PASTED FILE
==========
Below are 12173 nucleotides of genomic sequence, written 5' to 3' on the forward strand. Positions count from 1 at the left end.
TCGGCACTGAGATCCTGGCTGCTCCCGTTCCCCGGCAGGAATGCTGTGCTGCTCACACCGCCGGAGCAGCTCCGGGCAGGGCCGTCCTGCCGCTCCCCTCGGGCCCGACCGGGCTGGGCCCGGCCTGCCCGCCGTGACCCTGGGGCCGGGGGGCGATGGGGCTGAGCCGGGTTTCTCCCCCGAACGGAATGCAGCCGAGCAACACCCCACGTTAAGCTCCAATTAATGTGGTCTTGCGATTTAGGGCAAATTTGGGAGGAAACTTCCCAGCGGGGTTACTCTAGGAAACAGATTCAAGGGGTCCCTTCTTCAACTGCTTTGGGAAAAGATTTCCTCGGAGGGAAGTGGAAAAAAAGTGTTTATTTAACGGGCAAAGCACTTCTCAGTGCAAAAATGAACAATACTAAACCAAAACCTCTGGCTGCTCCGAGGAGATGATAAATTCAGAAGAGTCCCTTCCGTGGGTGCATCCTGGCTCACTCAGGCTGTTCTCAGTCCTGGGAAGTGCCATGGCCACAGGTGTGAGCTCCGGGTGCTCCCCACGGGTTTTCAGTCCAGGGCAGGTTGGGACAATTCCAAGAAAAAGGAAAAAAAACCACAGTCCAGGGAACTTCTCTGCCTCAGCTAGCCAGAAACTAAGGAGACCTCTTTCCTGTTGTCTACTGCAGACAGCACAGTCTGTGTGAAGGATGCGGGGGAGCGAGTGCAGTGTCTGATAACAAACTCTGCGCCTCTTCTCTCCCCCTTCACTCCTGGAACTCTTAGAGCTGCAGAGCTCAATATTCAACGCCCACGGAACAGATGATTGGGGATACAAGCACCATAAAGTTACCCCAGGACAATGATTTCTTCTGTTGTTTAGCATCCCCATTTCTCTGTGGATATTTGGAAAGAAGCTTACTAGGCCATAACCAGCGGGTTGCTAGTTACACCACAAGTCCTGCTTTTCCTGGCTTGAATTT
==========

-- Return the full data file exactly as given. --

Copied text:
Below are 12173 nucleotides of genomic sequence, written 5' to 3' on the forward strand. Positions count from 1 at the left end.
TCGGCACTGAGATCCTGGCTGCTCCCGTTCCCCGGCAGGAATGCTGTGCTGCTCACACCGCCGGAGCAGCTCCGGGCAGGGCCGTCCTGCCGCTCCCCTCGGGCCCGACCGGGCTGGGCCCGGCCTGCCCGCCGTGACCCTGGGGCCGGGGGGCGATGGGGCTGAGCCGGGTTTCTCCCCCGAACGGAATGCAGCCGAGCAACACCCCACGTTAAGCTCCAATTAATGTGGTCTTGCGATTTAGGGCAAATTTGGGAGGAAACTTCCCAGCGGGGTTACTCTAGGAAACAGATTCAAGGGGTCCCTTCTTCAACTGCTTTGGGAAAAGATTTCCTCGGAGGGAAGTGGAAAAAAAGTGTTTATTTAACGGGCAAAGCACTTCTCAGTGCAAAAATGAACAATACTAAACCAAAACCTCTGGCTGCTCCGAGGAGATGATAAATTCAGAAGAGTCCCTTCCGTGGGTGCATCCTGGCTCACTCAGGCTGTTCTCAGTCCTGGGAAGTGCCATGGCCACAGGTGTGAGCTCCGGGTGCTCCCCACGGGTTTTCAGTCCAGGGCAGGTTGGGACAATTCCAAGAAAAAGGAAAAAAAACCACAGTCCAGGGAACTTCTCTGCCTCAGCTAGCCAGAAACTAAGGAGACCTCTTTCCTGTTGTCTACTGCAGACAGCACAGTCTGTGTGAAGGATGCGGGGGAGCGAGTGCAGTGTCTGATAACAAACTCTGCGCCTCTTCTCTCCCCCTTCACTCCTGGAACTCTTAGAGCTGCAGAGCTCAATATTCAACGCCCACGGAACAGATGATTGGGGATACAAGCACCATAAAGTTACCCCAGGACAATGATTTCTTCTGTTGTTTAGCATCCCCATTTCTCTGTGGATATTTGGAAAGAAGCTTACTAGGCCATAACCAGCGGGTTGCTAGTTACACCACAAGTCCTGCTTTTCCTGGCTTGAATTT